That first part you wrote about is something I’ve been expressing to my family for years. Ever since I moved away. Because I vent, rant, whatever and then the minute I hang up I feel better but they think I feel bad until I talk to them the next time and let them know things are great again. We now have this kind of unwritten rule that we are to assume we are fine after these little outbursts unless otherwise notified. lol

    So odd this communication thing.

    I so get this post.

  6. I’ve never had the experience you describe in any community I’ve lived in. I guess I’ve been able to be pretty anonymous. And yeah, that’s one of the things I liked about living in DC. Rarely did I run into anyone I knew when I was out & about. But, on some level, I can relate to what you’re saying. I am very self protective, and personal boundaries are really important to me. Maybe that’s because my husband is a minister and in the church, people are so sure that they’ve got who I am all figured out–just because of what my husband does for a living. I sometimes am overly self-protective for fear of being hurt, misjudged, etc. As a result, I probably have a tendency to shut people out.

    As for calling friends when overwhelmed, I think that’s much healthier than what I tend to do–which is eat!

  7. You linked to me, you goose. How thrilling. I was reading along, yada yada yada, and then the DC part came (I always like the DC parts 🙂 ) and then I was thinking, “I wonder who she’s talking about? Who likes Baja Fresh? I mean, more than me?” That’s nothing to be proud of, BTW. But when you mentioned the Purple Park, I knew. I will always know who you’re talking about when you say ‘Purple Park’. We couldn’t even go there when you guys left. It was too depressing. We still won’t go.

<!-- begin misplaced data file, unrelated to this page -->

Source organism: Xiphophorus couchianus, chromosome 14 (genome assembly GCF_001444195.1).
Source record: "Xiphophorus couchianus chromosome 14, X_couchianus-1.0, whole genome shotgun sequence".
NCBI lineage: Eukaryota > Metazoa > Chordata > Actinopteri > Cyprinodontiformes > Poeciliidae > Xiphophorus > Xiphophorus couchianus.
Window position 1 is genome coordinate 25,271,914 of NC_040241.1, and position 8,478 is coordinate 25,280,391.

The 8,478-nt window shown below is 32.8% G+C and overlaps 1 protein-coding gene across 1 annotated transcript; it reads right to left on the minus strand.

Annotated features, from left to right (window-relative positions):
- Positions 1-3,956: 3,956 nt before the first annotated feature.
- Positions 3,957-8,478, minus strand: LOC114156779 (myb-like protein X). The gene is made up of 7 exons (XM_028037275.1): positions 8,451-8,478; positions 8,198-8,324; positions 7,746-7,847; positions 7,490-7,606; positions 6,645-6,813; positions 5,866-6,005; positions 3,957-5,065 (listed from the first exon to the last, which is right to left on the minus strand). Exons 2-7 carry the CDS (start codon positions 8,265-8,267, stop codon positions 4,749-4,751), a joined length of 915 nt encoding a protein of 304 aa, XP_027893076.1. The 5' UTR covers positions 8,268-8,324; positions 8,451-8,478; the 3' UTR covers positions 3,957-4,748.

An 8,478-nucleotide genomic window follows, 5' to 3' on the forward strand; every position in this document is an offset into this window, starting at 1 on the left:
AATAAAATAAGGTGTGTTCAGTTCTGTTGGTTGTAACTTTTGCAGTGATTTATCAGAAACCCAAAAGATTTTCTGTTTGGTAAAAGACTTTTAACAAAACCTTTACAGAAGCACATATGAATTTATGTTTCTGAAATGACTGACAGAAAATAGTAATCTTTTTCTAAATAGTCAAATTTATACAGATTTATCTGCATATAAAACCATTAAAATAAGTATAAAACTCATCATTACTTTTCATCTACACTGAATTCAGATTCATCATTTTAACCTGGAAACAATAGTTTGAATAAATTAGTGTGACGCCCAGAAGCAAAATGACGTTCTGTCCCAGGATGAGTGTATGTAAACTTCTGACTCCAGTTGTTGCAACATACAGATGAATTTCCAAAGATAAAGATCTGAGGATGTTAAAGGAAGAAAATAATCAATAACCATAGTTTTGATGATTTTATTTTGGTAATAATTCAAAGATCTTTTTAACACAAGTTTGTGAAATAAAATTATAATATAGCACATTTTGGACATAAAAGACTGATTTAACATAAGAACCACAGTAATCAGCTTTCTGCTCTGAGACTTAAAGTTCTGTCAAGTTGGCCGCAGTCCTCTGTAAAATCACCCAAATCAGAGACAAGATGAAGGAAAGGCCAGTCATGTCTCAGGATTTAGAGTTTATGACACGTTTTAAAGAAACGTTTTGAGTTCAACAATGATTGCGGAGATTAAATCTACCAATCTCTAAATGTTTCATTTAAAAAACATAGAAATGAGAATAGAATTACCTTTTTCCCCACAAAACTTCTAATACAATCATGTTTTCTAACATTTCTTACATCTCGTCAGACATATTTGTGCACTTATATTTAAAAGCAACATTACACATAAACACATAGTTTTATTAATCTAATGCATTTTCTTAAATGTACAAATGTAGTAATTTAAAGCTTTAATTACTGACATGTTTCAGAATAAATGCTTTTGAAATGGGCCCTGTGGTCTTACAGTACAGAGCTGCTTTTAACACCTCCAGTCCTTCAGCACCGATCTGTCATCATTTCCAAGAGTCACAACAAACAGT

But that’s okay, Beth. We still have so many other parks yet to explore, even if it’s not very frequently. Like, say, PARK City! 🙂

    As for your post: Beth, remember, when you were here, we both had young children who weren’t in school yet. We could still be anonymous SAHMs. But once the kids matriculate into school, so do we. We become part of the social circle once again. We venture out of that cocoon that was babyhood. It hasn’t always been roses for me. I’ll have to tell you the story of when I showed up for Quinn’s elementary school’s “Fall Festival” (what they call the Halloween celebration, an evening affair with both parents in attendance) in a most atrocious costume. It was so encouraging that I was the ONLY damned parent dressed up among hundreds. Talk about comments and stares. Those are just our lovely moments of parenthood, of life, I guess.

  8. I was just going to post the same thing. I was with you all the way through until that.

    It’s why I’m so careful about how I complain about my marriage. My husband and I make up but what I’ve said when I was angry…it’s just left there. The people I talked to aren’t there for the working it out part.

    But the Park City thing? I’m not sure I’d think that was a secret really if someone I know told me they were considering a move I’d probably tell someone else I met who knew you also.

  9. MelissaS and everyone else,

    I am sorry for not articulating myself very well.


    WHY I Used Park City as an example is because it is the only benign thing I could think of to hopefully illustrate my point. I did not want to use a more edgy or malicious example (I have many of those) that has happened, because this post wasn’t about pissing people off. I was hoping you all would pick up on that, but I can totally see now that I wasn’t very clear.